Horse Health Care

If you have decided to purchase or lease a horse, then the first and most important part of horse care is making sure it is in optimal health. There are many pieces to the healthcare puzzle and this article with deal briefly with the most important aspects.


A healthy horse will remain healthy if fed properly. It is very important that they are fed quality hay or pasture on a regular schedule. The schedule not only helps their mental health, but it is very important for their gastric health. If a horse is not fed regularly, they can develop gastric ulcers, which will be uncomfortable for them and possibly costly to you. Also, a quality feed ensures that they are getting the proper nutrients to thrive and perform at their peak.

The amount of food per horse is not an exact science. Each horse is different and the amount of physical exercise varies from horse to horse as well. These factors must be considered when monitoring your horse’s weight.

Horses that feed together also can result in problems because not all horses eat at the same rate. The herd dynamics play a role in this process too because the dominant horses are going to be eating a lot more than the other horses to the point that separation at feeding time becomes necessary.


Clean water supplies are just as important as food. Horses must have access to as much water as they can drink in order to remain healthy. This is especially important in dry and arid climates.

Shelter or Pen

Another important part of horse care is to make sure its living environment is safe and free of any debris or holes in the fencing, walls, etc. Also be sure there are no sharp edges anywhere that can cut the animal or a loose wire where they can become entangled. Horses are remarkably creative when it comes to injuring themselves. If there is a question in your mind as to whether or not something in their shelter or pen could be a hazard, it probably will become one.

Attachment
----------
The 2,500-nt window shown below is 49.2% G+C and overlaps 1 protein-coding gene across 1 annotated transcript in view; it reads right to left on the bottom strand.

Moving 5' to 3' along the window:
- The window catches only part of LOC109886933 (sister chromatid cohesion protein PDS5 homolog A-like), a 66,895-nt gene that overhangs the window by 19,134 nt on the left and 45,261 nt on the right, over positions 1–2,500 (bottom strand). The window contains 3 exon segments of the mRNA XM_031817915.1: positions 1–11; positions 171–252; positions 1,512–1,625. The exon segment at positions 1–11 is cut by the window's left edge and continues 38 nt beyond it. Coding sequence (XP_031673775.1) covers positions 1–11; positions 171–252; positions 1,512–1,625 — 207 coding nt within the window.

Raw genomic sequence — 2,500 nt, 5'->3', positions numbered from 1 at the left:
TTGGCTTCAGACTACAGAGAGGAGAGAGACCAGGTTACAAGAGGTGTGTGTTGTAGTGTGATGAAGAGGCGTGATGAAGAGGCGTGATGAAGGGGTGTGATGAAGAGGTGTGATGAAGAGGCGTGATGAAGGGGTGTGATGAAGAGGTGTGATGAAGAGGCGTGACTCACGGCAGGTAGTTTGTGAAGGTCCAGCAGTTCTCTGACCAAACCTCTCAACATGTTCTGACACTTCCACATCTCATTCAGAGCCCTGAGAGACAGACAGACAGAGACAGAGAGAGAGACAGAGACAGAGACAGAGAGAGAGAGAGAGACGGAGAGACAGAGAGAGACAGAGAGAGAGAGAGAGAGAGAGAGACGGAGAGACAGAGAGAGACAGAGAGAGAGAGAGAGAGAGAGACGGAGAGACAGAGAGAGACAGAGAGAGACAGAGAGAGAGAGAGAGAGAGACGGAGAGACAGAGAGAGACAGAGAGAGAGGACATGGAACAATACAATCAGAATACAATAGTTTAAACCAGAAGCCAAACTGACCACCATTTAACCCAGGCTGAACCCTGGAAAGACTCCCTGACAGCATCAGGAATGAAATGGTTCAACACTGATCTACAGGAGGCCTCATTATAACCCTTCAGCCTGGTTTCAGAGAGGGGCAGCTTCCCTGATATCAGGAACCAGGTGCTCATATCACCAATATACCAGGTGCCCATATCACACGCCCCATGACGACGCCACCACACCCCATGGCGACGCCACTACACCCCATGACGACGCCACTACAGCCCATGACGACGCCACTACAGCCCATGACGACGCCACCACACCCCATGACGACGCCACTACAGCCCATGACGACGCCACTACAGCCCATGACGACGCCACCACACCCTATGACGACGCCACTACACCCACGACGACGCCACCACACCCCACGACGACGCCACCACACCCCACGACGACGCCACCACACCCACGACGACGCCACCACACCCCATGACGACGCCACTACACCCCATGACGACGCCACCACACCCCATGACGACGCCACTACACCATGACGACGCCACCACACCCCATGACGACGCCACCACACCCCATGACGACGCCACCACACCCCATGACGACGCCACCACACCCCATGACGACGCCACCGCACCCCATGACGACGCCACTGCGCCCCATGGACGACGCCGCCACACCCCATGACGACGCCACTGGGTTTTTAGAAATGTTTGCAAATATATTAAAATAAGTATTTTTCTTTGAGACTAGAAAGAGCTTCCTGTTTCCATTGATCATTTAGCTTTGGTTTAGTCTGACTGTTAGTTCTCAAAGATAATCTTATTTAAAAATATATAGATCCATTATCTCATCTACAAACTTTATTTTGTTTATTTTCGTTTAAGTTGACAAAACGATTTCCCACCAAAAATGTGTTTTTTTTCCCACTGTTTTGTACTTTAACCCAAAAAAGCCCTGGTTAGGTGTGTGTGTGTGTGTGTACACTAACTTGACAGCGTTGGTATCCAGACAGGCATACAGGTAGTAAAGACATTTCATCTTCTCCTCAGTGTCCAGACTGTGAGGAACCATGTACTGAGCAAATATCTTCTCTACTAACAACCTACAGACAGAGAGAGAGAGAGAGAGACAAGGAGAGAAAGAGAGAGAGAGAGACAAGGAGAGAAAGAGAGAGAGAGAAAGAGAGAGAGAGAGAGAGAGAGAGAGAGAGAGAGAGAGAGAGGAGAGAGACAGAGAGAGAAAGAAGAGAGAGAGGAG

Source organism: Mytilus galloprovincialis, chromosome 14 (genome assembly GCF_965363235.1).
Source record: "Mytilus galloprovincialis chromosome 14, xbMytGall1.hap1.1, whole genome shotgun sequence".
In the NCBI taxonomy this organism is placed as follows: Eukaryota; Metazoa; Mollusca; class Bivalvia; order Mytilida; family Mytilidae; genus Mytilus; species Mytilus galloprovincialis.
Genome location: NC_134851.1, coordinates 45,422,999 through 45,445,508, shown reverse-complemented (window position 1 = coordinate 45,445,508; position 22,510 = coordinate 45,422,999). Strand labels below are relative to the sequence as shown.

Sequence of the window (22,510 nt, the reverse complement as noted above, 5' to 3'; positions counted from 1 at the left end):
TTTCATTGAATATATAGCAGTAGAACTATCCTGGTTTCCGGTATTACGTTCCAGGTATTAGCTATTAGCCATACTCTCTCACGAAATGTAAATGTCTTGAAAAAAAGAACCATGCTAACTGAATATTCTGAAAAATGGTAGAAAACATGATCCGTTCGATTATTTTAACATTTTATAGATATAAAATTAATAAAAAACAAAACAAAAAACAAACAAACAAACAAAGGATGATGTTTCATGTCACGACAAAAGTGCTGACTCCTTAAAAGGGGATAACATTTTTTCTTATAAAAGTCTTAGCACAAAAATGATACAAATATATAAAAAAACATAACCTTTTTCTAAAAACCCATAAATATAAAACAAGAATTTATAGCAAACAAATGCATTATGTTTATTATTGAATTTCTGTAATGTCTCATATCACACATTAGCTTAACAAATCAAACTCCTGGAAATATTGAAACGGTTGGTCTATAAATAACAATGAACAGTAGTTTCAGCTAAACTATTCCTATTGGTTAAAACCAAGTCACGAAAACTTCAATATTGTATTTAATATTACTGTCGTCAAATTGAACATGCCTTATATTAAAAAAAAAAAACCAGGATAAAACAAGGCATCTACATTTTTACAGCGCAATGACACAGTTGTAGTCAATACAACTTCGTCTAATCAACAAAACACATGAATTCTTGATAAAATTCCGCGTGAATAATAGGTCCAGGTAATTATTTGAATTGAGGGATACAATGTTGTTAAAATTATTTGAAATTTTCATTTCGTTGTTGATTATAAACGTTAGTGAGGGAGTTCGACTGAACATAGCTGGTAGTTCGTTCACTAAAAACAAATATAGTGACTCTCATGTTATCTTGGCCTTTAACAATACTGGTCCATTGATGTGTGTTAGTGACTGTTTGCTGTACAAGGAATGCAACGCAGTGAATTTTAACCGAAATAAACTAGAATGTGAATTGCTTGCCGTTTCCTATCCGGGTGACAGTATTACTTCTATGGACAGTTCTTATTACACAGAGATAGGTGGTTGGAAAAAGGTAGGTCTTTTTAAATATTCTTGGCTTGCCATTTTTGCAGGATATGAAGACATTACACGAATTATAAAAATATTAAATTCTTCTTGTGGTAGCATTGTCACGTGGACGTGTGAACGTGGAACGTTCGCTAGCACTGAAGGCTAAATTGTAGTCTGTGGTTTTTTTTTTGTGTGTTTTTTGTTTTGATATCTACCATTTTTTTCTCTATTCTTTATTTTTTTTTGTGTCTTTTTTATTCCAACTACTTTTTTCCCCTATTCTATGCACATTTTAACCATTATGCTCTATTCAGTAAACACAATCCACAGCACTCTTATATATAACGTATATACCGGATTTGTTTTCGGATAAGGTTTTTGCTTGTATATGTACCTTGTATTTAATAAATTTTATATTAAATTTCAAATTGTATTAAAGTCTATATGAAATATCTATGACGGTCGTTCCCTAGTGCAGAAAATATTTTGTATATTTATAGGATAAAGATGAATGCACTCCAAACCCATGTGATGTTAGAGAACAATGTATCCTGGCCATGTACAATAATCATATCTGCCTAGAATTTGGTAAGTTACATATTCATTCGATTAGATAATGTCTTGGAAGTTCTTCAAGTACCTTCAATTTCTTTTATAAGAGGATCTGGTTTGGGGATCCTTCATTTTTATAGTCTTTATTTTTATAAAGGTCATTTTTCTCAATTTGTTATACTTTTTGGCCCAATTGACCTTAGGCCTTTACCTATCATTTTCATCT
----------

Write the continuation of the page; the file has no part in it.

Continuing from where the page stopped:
If you don’t have a shelter, horses can be blanketed during winter. Unless you are showing your horse, let their hair grow out a bit before beginning blanketing. This added hair helps keep the horse warmer with the blanket.


There is routine maintenance that must be performed in order to keep your horse healthy. One of these things is regular deworming. Deworming products come in a paste, a liquid or a daily supplement to their feed. The deworming treatment keeps their intestinal tract free of any parasites that might cause sickness or undue discomfort. Rotate the active ingredients in the deworming products each time you administer it and treat about every six weeks. It is actually difficult to over treat for parasites.

Also included in veterinary care are regular vaccinations for diseases as well as a yearly blood test for equines that travel outside of their regular environment especially from country to country.

Many owners overlook the importance of maintaining good dental health for their horse. “Floating” or filing their teeth at least every two years is a good practice. The saying, “long in the tooth” refers to horse teeth. Their teeth grow as they age and can actually become so uneven that they can’t eat properly or sufficiently. Over time, the teeth must be filed down to assure a proper bite. While most veterinarians can treat dental problems in horses, there are horse dentists who have specific training and can be very alert to various dental problems which a veterinarian may overlook.